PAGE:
The Atlantic senior associate editor Gillian B. White takes a close look at whether zoning laws are making inequality worse.
She looks at the argument made by Jason Furman, the economist and chairman of the Council of Economic Advisers, during a recent speech at the Urban Institute. White explains:
In order to calculate the impact of land-use restrictions on the final price of housing, researchers compare the sale price of a structure with the actual cost of constructing it (which includes labor and material). The difference between the two is what a buyer is paying for the land, and that cost is higher in places where laws governing land use and zoning are stricter.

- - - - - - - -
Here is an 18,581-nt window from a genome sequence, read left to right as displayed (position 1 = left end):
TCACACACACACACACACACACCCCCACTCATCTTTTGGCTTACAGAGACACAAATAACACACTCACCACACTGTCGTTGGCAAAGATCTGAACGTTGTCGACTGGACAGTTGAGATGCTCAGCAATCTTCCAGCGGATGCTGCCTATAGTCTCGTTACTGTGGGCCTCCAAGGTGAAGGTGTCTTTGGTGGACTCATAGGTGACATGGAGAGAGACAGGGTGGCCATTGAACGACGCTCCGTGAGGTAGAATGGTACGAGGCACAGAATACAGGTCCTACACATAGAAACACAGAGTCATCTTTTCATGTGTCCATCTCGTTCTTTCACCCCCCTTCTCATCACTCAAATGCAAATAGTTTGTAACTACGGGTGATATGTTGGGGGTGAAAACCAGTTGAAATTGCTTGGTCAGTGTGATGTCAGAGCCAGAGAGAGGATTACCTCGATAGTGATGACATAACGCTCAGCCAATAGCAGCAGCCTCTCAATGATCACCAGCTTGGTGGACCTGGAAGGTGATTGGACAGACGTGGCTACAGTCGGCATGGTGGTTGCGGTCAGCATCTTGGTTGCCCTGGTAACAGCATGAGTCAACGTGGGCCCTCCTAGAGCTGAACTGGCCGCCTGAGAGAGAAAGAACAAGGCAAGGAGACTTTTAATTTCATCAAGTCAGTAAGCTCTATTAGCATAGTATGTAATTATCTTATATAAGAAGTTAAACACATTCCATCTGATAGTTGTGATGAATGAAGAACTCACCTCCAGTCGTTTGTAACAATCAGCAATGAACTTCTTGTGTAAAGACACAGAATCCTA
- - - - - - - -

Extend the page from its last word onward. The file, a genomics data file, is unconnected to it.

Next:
Though the amount of land in any city is of course fixed, if developers can build as high as they’d like, or wherever free land is available, space would seem somewhat less scarce. But zoning regulations help create artificial scarcity, and the price of land skyrockets as a result.
Read more to learn how the high price of housing is dangerous to the overall economy.
Also, check out our own, earlier, story on the topic, Board Stiff, by BUILDER's Les Shaver.